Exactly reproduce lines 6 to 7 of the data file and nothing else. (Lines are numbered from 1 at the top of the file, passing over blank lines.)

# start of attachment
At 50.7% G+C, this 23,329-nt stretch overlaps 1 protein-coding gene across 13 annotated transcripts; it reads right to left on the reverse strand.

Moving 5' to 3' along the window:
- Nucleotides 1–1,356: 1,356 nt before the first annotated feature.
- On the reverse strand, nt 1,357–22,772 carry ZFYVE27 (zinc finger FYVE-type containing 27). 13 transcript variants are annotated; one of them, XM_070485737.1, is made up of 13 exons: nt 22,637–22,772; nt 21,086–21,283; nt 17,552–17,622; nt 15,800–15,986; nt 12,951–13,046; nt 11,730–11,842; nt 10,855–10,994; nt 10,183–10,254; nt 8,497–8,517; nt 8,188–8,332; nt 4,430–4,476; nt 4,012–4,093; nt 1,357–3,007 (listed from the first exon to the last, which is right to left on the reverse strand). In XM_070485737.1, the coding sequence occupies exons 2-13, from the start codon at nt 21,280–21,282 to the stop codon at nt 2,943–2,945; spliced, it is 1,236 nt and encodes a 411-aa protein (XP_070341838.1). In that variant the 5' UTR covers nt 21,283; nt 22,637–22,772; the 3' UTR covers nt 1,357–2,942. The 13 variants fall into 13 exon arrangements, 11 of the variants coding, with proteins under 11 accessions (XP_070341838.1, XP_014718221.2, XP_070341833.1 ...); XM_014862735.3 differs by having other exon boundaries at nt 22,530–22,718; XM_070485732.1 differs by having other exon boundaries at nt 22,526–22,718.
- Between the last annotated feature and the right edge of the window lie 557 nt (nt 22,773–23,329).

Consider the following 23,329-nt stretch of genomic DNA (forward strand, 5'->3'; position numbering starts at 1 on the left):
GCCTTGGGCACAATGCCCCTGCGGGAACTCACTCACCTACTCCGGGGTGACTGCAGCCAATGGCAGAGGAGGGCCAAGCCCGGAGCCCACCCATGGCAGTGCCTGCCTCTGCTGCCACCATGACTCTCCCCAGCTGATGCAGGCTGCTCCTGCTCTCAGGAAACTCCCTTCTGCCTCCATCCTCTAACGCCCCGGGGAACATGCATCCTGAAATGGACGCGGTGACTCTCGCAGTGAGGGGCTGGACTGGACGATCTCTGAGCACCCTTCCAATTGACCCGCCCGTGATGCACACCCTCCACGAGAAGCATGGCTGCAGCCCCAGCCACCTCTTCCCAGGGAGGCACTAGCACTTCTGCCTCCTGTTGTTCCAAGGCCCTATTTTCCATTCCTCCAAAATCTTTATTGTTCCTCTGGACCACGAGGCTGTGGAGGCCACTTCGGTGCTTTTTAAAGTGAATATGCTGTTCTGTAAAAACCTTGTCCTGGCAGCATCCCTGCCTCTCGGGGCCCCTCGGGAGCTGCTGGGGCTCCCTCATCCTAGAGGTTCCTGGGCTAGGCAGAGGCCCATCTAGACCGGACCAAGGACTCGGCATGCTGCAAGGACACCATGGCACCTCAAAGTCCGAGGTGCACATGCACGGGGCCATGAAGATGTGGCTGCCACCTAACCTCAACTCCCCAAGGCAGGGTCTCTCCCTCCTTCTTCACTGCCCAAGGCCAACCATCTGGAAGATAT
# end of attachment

Consider the following 23,329-nt stretch of genomic DNA (forward strand, 5'->3'; position numbering starts at 1 on the left):
GCCTTGGGCACAATGCCCCTGCGGGAACTCACTCACCTACTCCGGGGTGACTGCAGCCAATGGCAGAGGAGGGCCAAGCCCGGAGCCCACCCATGGCAGTGCCTGCCTCTGCTGCCACCATGACTCTCCCCAGCTGATGCAGGCTGCTCCTGCTCTCAGGAAACTCCCTTCTGCCTCCATCCTCTAACGCCCCGGGGAACATGCATCCTGAAATGGACGCGGTGACTCTCGCAGTGAGGGGCTGGACTGGACGATCTCTGAGCACCCTTCCAATTGACCCGCCCGTGATGCACACCCTCCACGAGAAGCATGGCTGCAGCCCCAGCCACCTCTTCCCAGGGAGGCACTAGCACTTCTGCCTCCTGTTGTTCCAAGGCCCTATTTTCCATTCCTCCAAAATCTTTATTGTTCCTCTGGACCACGAGGCTGTGGAGGCCACTTCGGTGCTTTTTAAAGTGAATATGCTGTTCTGTAAAAACCTTGTCCTGGCAGCATCCCTGCCTCTCGGGGCCCCTCGGGAGCTGCTGGGGCTCCCTCATCCTAGAGGTTCCTGGGCTAGGCAGAGGCCCATCTAGACCGGACCAAGGACTCGGCATGCTGCAAGGACACCATGGCACCTCAAAGTCCGAGGTGCACATGCACGGGGCCATGAAGATGTGGCTGCCACCTAACCTCAACTCCCCAAGGCAGGGTCTCTCCCTCCTTCTTCACTGCCCAAGGCCAACCATCTGGAAGATAT